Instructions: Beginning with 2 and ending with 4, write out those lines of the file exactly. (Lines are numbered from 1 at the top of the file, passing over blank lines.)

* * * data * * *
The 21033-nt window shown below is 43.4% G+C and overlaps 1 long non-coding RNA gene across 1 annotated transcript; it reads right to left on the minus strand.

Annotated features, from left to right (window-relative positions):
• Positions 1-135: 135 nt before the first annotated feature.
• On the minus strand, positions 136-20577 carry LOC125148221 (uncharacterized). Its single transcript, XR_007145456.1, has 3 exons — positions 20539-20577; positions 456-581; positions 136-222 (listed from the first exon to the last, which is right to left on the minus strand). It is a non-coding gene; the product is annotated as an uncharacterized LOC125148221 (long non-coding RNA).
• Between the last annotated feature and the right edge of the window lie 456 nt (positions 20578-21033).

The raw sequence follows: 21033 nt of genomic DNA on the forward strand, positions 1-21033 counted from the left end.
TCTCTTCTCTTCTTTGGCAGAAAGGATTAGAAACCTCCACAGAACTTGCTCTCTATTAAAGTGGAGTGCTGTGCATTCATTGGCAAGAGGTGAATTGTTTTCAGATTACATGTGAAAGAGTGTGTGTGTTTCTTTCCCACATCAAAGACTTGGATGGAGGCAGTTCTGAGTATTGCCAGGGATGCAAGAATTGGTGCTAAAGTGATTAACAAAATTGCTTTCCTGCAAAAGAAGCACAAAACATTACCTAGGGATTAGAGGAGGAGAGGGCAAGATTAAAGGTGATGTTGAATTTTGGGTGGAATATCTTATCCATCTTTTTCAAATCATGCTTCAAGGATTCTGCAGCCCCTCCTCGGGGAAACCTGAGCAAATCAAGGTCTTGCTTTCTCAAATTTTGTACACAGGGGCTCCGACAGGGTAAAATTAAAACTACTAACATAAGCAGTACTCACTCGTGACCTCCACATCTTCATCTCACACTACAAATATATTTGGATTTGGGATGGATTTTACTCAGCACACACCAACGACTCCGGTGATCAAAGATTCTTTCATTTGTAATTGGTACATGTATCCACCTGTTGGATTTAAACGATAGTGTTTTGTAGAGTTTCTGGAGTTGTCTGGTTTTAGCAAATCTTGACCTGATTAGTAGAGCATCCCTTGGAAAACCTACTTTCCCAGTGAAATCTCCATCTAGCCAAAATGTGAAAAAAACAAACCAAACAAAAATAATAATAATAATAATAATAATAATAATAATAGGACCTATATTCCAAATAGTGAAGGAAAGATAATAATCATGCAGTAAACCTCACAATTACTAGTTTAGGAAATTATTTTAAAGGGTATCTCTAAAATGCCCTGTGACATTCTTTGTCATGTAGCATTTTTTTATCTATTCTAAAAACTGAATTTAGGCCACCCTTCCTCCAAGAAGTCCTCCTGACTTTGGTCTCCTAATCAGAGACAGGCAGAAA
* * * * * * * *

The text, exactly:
Annotated features, from left to right (window-relative positions):
• Positions 1-135: 135 nt before the first annotated feature.
• On the minus strand, positions 136-20577 carry LOC125148221 (uncharacterized). Its single transcript, XR_007145456.1, has 3 exons — positions 20539-20577; positions 456-581; positions 136-222 (listed from the first exon to the last, which is right to left on the minus strand). It is a non-coding gene; the product is annotated as an uncharacterized LOC125148221 (long non-coding RNA).